Receiving Court Summons Via Facebook: What will they think of next?

Ah yes, Facebook. What haven’t you given us? Sitting at home and criticizing friends and neighbors has practically become a sport for some. Just log on into your Facebook account and start typing away your worries and queries to an audience that probably doesn’t even know who you are in the first place (even if they do call you a “friend”).

This social media behemoth has made quite a few headlines since its inception. From controversy to fame, Facebook has seemingly already seen it all when it comes to the multiple sides of societies and cultures. In fact, just recently, it made headlines when a Sussex, UK-based lawyer named Hilary Thorpe became one of the first people ever to serve a court summons through her Facebook account! Its ingenious, if nothing else.

Of course, you can’t expect a court of law to grant permission for such an infringement, no matter how good of a lawyer you might be. However, Ms Thorpe convinced the courts to allow her this liberty by playing off a similar Australian case. The result? A local County Court allowed her to go through with the proceedings using her social media account as a go between.

According to The Telegraph, Ms Thorpe was facing difficulty locating a debtor to attend court for an interrogation regarding their finances. Since this method failed, she recalled a similar case she had heard of in Australia in which a lawyer (who was also serving a financial lender) served legally binding documents to a couple. Intrigued, she decided to use a similar method in the UK.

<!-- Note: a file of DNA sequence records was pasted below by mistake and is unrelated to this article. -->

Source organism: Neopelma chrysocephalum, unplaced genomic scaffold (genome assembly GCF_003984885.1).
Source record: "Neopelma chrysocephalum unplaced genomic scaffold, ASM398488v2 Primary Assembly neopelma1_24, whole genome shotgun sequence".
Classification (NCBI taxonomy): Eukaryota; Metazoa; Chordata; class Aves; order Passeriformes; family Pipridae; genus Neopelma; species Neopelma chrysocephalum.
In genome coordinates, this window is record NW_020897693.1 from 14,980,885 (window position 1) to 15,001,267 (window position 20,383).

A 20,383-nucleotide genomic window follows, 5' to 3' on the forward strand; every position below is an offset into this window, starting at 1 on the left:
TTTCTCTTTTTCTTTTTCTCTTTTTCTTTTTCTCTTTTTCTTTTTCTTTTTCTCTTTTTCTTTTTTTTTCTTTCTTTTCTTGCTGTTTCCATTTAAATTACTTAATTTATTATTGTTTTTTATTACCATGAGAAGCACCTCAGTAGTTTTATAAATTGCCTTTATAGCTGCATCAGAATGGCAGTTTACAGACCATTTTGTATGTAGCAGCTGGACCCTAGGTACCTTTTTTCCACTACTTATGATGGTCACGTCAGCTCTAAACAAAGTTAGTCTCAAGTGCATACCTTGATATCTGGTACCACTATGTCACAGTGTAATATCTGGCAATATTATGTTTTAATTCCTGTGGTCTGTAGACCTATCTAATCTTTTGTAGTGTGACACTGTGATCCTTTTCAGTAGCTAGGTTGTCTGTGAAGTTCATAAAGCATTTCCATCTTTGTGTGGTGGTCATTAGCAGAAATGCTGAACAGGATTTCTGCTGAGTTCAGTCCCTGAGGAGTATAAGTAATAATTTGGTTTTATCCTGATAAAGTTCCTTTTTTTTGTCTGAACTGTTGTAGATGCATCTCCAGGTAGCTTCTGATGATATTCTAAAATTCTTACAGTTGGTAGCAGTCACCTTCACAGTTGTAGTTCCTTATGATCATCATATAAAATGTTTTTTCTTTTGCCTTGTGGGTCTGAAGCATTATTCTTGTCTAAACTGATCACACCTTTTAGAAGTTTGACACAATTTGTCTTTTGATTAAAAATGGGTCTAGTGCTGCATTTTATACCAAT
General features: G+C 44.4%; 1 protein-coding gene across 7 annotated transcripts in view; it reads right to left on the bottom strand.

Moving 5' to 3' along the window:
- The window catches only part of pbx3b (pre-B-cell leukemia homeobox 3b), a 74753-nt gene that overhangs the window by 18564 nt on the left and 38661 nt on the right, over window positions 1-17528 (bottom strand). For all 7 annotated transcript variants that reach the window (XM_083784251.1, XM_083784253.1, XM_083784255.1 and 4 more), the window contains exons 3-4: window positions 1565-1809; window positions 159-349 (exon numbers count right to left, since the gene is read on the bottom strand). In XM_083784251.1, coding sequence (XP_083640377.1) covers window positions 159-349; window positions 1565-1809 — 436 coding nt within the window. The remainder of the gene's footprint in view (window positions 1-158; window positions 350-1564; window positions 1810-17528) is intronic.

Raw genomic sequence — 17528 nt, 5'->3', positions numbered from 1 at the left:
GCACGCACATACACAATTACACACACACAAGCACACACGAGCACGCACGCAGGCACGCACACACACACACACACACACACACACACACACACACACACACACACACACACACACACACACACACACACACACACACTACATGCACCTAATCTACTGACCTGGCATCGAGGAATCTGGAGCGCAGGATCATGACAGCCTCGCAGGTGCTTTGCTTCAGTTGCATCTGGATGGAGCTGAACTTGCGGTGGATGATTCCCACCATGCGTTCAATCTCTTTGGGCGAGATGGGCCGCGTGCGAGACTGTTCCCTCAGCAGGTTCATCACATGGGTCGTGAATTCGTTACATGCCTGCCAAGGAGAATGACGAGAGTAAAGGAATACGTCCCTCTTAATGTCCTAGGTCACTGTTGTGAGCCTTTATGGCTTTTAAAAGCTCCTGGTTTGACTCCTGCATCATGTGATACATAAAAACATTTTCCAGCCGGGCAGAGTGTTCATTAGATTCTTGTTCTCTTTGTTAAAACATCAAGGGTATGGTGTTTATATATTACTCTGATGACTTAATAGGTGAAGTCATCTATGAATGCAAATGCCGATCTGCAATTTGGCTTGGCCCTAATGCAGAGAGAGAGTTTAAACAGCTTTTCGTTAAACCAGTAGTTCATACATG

Long story short, she succeeded in getting permission to use this system from Hastings County Court which allowed her to serve in court through a social media website that is renowned the world over. Facebook in the courtroom! Bet Mark Zuckerberg didn’t see this one coming.

Additionally, the lawyer’s employer also had to prove that the defendant frequented this famous social media site and also why serving legal documents through its infamous portals was a good idea. On a positive note though, it’s good to see that the legal system has decided to allow a bit of leeway in their rigid system. It makes you wonder what other aspects of legal proceedings will make their way into social media?

The conclusion? Social media is NOT going anywhere folks. It’s here to stay. Better get on that bandwagon before it leaves you behind. And if you’re looking for an innovative way to serve a summons in the US, who knows?

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